The first photo above shows the Wood Island Lighthouse as seen from the ferry as we approached. Built in 1876, the lighthouse still operates as well as housing a museum. For fun and variety (as well as convenience, given our planned touring route in Canada) we used the ferry going to Prince Edward Island and the impressive Confederation Bridge leaving the province. Two photos from the Green Gables site are followed by other island scenes.
Prince Edward Island claims to have the warmest salt water north of the Carolinas (it felt wonderful) and has a variety of lovely beaches, some with white sand; others rimmed with red sandstone cliffs producing reddish sand. Our central location on the south coast in the provincial capital, Charlottetown, allowed for easy exploring. Lazy drives and detours onto unknown gravel side roads led to a surprising range of sights, from lush farm land (often planted right to the edge of a seaside cliff or nearly to a beach area) to gentle forests and meadows.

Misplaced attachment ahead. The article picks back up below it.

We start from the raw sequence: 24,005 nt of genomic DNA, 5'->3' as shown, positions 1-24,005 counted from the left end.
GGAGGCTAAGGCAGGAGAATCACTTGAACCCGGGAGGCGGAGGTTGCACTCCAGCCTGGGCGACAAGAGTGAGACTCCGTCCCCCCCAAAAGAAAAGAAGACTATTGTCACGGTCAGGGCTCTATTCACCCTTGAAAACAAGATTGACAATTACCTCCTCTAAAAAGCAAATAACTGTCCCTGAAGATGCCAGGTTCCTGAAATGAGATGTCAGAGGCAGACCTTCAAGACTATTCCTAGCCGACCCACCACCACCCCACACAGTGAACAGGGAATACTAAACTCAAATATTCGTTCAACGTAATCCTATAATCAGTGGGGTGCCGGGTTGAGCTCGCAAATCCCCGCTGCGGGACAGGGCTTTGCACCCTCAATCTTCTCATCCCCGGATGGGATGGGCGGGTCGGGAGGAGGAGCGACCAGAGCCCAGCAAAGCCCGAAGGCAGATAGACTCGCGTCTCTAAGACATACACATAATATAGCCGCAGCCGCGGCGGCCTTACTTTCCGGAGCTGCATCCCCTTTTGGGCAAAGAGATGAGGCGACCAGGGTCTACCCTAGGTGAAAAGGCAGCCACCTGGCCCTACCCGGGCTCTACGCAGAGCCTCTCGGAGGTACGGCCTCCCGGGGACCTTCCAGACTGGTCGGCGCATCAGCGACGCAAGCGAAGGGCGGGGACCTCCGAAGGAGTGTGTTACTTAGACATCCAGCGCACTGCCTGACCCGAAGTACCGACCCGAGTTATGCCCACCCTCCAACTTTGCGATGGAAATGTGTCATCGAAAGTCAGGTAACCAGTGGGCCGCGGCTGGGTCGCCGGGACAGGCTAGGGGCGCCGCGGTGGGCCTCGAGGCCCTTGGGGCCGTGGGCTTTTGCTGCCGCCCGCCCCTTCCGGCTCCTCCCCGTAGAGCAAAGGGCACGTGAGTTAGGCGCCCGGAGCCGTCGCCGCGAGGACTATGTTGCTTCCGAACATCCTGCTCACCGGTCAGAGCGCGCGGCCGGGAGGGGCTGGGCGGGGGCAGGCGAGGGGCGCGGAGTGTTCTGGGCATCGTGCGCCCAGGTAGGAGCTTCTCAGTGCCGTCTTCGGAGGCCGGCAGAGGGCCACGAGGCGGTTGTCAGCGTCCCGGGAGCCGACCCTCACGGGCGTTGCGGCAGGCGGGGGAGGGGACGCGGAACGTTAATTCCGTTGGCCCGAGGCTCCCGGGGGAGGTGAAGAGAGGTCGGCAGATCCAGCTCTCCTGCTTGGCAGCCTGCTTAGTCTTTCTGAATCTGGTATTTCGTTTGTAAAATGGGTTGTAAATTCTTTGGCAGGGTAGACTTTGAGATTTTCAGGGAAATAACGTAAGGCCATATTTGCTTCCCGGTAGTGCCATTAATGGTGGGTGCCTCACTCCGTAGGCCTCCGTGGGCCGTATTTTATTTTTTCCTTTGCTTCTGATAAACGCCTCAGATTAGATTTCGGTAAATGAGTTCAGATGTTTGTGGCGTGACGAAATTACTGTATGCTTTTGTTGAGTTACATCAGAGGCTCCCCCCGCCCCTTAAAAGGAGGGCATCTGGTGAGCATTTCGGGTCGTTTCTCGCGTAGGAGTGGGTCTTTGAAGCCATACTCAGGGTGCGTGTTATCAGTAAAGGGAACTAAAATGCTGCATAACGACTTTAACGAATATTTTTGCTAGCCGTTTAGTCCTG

Prosperous towns and villages, with thriving fishing, shell fishing, and tourist services all seemed to have lovely historic churches and other buildings, not to mention delightful cafes and shops. St. Augustine Catholic Church, built in 1838, is the oldest church in the province. Many Protestant churches also grace the towns and countryside, including a number of United churches, a merger that includes Presbyterian, Congregational, and other denominations.
|St. Augustine Catholic Church|
|Interior of St. Augustine|
|A typical country United Church|
More details, both from Prince Edward Island and continued exploration of Nova Scotia, will follow in future posts. Happy travels!
Question of the day: Have you heard of the Anne of Green Gables story or movies? I have been amazed at the number of people who have mentioned knowing her story.